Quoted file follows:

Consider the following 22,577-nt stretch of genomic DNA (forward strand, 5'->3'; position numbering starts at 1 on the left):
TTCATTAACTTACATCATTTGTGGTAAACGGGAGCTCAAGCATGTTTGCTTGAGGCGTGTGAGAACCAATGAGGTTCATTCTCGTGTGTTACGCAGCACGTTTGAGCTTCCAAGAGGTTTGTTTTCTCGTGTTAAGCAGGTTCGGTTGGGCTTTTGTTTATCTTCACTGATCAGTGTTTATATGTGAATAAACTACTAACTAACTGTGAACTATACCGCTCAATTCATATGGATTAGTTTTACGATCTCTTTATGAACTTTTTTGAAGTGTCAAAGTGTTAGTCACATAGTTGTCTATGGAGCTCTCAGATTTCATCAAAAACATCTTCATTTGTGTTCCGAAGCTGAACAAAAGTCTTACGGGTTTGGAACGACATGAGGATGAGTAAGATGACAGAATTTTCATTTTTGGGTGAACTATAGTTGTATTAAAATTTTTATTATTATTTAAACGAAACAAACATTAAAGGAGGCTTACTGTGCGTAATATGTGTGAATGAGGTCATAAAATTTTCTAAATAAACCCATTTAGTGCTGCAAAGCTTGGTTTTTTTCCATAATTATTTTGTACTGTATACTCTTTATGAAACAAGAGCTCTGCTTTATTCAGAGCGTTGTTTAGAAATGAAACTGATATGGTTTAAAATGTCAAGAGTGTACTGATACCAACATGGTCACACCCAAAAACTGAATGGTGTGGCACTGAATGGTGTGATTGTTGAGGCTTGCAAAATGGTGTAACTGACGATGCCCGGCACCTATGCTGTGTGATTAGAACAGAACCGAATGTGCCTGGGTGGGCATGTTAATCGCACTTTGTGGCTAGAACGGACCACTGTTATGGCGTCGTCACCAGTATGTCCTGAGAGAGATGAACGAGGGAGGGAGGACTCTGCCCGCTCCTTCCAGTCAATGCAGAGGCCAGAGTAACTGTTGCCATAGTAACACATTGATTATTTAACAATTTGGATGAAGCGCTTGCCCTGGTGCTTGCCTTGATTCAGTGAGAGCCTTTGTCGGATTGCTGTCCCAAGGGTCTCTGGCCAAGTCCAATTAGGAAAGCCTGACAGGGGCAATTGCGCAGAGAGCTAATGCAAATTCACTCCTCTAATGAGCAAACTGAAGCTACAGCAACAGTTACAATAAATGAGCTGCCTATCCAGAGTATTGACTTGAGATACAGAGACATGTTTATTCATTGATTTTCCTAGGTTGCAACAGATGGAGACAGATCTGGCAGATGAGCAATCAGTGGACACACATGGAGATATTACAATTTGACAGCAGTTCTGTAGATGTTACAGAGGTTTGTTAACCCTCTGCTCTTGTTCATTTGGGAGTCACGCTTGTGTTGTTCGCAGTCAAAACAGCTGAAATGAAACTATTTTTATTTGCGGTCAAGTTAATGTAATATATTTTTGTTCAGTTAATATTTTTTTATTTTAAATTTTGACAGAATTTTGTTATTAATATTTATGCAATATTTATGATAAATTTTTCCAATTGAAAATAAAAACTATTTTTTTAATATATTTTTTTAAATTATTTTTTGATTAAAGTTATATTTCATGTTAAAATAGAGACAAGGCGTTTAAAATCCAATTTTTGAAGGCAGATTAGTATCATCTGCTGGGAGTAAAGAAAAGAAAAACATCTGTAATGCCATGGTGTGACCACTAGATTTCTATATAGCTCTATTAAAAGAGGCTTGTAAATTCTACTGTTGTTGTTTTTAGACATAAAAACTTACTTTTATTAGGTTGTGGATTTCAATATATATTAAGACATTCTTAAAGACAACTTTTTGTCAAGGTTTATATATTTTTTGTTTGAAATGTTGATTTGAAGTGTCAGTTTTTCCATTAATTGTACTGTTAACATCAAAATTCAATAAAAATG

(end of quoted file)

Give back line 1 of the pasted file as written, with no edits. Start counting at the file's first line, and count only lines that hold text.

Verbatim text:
Consider the following 22,577-nt stretch of genomic DNA (forward strand, 5'->3'; position numbering starts at 1 on the left):